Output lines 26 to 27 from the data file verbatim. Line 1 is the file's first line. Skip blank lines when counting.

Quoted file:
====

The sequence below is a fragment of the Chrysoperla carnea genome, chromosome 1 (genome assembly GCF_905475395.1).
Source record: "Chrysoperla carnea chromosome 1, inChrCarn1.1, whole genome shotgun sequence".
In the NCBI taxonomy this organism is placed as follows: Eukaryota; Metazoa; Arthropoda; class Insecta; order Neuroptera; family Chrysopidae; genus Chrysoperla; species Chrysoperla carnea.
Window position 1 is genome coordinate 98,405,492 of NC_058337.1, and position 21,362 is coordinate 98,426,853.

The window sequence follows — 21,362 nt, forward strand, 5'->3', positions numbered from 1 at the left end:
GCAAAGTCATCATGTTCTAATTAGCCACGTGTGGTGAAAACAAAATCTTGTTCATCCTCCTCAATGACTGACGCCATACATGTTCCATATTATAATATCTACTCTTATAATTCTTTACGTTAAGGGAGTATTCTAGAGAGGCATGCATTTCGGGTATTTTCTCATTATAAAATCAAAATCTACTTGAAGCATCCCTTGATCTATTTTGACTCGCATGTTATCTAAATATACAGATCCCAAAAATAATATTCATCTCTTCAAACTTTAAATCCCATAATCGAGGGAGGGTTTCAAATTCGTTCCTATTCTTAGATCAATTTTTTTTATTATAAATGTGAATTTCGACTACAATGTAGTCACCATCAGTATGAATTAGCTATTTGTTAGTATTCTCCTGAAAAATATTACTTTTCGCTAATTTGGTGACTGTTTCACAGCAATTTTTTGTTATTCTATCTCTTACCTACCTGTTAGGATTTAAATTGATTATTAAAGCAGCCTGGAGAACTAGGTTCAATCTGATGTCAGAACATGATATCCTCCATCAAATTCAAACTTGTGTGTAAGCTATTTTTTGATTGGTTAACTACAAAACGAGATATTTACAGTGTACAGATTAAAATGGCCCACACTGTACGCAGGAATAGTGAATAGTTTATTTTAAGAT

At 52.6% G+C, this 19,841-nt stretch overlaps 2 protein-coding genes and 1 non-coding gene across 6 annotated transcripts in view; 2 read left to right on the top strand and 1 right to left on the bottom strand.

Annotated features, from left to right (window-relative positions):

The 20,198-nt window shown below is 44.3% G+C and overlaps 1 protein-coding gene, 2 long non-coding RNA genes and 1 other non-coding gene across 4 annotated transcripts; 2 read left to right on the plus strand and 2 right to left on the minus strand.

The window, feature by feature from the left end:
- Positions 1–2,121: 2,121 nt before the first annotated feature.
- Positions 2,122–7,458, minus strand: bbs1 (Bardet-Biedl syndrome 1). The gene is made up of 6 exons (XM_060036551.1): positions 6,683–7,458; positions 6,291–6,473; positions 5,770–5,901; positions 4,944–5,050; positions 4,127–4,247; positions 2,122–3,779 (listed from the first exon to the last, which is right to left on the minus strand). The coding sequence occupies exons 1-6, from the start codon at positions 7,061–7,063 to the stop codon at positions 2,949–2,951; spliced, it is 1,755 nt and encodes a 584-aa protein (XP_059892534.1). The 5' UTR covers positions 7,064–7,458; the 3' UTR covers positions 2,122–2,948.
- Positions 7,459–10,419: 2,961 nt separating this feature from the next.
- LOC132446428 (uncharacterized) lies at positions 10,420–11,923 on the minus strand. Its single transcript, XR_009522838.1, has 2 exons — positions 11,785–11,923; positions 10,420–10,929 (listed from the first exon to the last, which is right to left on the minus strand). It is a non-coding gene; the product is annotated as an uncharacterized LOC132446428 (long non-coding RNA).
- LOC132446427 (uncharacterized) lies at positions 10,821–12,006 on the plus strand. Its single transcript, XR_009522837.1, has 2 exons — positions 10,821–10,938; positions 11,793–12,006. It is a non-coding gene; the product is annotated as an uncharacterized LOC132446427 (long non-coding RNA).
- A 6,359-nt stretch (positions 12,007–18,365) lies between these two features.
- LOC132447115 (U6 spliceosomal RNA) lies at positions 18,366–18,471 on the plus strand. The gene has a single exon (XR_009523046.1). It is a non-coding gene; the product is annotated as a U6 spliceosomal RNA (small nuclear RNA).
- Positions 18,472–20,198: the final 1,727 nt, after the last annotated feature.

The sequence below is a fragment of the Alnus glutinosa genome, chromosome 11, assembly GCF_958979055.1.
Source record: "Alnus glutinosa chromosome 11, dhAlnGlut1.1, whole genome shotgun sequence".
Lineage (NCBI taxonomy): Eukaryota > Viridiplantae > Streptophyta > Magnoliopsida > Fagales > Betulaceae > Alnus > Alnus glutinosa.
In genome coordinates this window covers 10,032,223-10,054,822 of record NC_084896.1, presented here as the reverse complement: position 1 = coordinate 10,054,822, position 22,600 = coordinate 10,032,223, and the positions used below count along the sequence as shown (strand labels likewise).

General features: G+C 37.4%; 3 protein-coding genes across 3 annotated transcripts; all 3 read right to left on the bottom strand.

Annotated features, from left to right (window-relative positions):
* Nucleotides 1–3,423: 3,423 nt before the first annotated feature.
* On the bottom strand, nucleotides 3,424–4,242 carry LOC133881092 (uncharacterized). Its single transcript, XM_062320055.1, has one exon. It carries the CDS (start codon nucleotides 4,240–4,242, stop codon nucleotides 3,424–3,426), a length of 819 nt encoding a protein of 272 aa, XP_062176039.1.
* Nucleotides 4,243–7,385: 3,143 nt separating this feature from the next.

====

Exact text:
* On the bottom strand, nucleotides 3,424–4,242 carry LOC133881092 (uncharacterized). Its single transcript, XM_062320055.1, has one exon. It carries the CDS (start codon nucleotides 4,240–4,242, stop codon nucleotides 3,424–3,426), a length of 819 nt encoding a protein of 272 aa, XP_062176039.1.
* Nucleotides 4,243–7,385: 3,143 nt separating this feature from the next.